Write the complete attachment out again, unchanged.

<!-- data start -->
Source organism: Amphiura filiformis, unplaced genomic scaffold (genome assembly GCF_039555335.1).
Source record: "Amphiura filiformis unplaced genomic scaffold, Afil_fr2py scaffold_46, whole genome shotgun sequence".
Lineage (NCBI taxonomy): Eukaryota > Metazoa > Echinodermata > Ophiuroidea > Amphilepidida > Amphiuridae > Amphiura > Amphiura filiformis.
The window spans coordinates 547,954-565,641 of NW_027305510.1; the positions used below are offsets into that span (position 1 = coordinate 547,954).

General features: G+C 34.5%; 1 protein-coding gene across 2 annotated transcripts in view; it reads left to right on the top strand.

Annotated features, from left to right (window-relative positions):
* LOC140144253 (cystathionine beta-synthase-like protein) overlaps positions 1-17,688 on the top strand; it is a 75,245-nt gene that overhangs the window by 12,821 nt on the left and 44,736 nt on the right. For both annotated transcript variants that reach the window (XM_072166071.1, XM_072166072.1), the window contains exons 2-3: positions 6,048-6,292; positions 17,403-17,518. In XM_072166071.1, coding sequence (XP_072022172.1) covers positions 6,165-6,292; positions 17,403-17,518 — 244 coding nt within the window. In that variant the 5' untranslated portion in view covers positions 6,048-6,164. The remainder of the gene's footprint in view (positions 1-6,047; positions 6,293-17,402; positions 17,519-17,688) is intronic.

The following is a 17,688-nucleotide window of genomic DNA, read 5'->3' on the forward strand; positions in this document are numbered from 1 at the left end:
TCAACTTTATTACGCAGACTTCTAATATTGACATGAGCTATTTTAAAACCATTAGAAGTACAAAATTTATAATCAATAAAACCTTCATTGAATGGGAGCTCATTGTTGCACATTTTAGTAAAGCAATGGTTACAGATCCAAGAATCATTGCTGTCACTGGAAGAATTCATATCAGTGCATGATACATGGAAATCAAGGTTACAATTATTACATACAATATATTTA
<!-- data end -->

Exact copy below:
Source organism: Amphiura filiformis, unplaced genomic scaffold (genome assembly GCF_039555335.1).
Source record: "Amphiura filiformis unplaced genomic scaffold, Afil_fr2py scaffold_46, whole genome shotgun sequence".
Lineage (NCBI taxonomy): Eukaryota > Metazoa > Echinodermata > Ophiuroidea > Amphilepidida > Amphiuridae > Amphiura > Amphiura filiformis.
The window spans coordinates 547,954-565,641 of NW_027305510.1; the positions used below are offsets into that span (position 1 = coordinate 547,954).

General features: G+C 34.5%; 1 protein-coding gene across 2 annotated transcripts in view; it reads left to right on the top strand.

Annotated features, from left to right (window-relative positions):
* LOC140144253 (cystathionine beta-synthase-like protein) overlaps positions 1-17,688 on the top strand; it is a 75,245-nt gene that overhangs the window by 12,821 nt on the left and 44,736 nt on the right. For both annotated transcript variants that reach the window (XM_072166071.1, XM_072166072.1), the window contains exons 2-3: positions 6,048-6,292; positions 17,403-17,518. In XM_072166071.1, coding sequence (XP_072022172.1) covers positions 6,165-6,292; positions 17,403-17,518 — 244 coding nt within the window. In that variant the 5' untranslated portion in view covers positions 6,048-6,164. The remainder of the gene's footprint in view (positions 1-6,047; positions 6,293-17,402; positions 17,519-17,688) is intronic.

The following is a 17,688-nucleotide window of genomic DNA, read 5'->3' on the forward strand; positions in this document are numbered from 1 at the left end:
TCAACTTTATTACGCAGACTTCTAATATTGACATGAGCTATTTTAAAACCATTAGAAGTACAAAATTTATAATCAATAAAACCTTCATTGAATGGGAGCTCATTGTTGCACATTTTAGTAAAGCAATGGTTACAGATCCAAGAATCATTGCTGTCACTGGAAGAATTCATATCAGTGCATGATACATGGAAATCAAGGTTACAATTATTACATACAATATATTTA